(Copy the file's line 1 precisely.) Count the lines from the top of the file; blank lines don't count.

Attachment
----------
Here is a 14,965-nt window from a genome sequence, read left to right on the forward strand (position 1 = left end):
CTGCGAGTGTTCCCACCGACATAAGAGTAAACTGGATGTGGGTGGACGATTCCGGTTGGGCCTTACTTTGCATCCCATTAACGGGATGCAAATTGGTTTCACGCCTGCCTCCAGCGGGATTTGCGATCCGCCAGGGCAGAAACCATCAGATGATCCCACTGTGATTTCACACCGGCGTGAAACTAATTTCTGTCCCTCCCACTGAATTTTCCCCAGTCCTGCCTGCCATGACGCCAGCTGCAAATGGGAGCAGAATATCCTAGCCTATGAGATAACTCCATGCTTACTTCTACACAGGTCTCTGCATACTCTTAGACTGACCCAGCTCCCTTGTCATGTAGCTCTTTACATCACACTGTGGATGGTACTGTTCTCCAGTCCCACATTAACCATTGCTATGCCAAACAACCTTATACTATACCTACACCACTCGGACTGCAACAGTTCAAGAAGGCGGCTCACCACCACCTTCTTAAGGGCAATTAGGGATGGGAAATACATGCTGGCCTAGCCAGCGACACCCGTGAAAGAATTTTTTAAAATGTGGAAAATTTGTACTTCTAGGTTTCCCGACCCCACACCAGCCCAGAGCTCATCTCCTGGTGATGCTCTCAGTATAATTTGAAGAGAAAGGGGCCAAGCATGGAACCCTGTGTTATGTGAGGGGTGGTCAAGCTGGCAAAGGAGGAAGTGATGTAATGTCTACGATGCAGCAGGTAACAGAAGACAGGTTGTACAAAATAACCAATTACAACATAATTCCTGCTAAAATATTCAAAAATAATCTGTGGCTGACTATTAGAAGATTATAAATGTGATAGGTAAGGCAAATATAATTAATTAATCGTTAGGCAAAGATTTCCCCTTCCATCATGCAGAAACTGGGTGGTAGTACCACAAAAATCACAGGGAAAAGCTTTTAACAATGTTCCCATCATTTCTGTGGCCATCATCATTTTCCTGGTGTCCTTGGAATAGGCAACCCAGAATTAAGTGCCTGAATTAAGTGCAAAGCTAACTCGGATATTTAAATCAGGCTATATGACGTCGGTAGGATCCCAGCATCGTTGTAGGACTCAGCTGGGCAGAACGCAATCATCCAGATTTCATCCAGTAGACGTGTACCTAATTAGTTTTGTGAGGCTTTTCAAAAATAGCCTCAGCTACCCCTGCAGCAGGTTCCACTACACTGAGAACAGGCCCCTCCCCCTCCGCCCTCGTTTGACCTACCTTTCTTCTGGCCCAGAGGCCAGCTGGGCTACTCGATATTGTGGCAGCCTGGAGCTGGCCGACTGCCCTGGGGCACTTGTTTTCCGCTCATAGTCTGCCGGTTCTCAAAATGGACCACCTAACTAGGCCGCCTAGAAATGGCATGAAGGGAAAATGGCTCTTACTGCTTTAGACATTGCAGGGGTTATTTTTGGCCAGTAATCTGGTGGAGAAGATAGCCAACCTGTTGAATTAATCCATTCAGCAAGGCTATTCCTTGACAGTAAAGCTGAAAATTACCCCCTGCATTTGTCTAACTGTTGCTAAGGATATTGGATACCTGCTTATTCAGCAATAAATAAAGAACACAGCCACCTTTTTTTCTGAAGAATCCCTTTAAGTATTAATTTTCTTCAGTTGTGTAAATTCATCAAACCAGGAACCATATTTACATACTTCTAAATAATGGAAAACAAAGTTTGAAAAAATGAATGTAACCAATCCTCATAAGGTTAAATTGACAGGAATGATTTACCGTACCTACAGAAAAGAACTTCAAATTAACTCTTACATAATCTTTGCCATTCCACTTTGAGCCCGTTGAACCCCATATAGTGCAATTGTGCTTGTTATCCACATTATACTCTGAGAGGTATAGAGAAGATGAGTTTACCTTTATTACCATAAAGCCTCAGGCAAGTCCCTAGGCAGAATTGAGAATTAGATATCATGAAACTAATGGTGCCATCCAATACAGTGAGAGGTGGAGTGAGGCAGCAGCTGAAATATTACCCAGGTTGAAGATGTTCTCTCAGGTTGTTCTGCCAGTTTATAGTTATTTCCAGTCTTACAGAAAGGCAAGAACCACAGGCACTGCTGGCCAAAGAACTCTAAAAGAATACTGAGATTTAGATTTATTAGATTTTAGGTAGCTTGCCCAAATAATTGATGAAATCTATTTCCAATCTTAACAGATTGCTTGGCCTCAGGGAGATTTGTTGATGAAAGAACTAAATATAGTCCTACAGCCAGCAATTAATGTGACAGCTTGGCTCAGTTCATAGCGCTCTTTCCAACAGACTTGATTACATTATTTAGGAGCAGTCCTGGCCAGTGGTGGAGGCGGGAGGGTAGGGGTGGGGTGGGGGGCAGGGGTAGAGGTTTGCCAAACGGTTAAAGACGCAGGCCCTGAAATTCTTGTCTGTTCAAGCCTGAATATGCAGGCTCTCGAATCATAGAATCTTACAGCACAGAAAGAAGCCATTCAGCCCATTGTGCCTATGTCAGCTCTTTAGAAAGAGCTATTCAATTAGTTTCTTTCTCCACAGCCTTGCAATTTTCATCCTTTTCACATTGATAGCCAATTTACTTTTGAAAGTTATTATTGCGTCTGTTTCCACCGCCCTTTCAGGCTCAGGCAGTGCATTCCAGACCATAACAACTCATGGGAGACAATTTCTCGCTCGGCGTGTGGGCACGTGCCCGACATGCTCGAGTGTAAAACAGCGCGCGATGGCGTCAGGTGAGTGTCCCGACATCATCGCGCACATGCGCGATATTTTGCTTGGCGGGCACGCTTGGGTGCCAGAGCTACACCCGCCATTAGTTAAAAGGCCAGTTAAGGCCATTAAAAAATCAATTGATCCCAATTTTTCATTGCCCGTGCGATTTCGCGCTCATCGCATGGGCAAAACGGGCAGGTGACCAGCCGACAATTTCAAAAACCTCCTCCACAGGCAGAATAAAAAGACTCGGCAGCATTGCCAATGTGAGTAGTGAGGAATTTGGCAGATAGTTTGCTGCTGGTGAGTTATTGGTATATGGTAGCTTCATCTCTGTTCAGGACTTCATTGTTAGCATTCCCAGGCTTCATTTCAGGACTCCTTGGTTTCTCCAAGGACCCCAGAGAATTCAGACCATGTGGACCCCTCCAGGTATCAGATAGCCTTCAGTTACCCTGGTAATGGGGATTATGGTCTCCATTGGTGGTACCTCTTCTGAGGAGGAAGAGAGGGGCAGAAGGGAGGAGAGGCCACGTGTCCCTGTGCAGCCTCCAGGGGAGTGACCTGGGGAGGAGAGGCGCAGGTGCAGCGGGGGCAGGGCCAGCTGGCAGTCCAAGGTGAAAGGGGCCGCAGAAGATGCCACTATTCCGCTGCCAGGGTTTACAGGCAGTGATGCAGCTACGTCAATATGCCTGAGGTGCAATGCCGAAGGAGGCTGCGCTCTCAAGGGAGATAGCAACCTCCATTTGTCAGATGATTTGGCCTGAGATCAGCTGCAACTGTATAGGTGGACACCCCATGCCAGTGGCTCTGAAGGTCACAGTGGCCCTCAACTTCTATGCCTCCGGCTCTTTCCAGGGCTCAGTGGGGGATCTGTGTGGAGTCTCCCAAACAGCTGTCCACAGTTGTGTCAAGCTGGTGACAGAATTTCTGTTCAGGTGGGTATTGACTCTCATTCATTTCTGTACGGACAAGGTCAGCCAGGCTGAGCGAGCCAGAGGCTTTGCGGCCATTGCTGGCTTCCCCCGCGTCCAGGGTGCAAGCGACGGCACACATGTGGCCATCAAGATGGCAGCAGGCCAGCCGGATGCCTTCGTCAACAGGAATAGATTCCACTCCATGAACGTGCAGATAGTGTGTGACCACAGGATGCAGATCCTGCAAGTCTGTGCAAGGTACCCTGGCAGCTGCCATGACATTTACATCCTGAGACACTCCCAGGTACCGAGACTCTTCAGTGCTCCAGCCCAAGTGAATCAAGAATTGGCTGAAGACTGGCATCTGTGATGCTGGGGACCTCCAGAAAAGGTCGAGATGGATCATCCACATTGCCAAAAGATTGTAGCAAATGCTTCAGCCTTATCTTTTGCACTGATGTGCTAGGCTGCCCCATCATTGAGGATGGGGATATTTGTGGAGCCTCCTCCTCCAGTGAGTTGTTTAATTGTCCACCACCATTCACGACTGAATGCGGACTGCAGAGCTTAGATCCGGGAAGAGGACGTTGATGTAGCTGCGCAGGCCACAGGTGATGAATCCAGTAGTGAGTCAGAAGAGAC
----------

Here is a 14,965-nt window from a genome sequence, read left to right on the forward strand (position 1 = left end):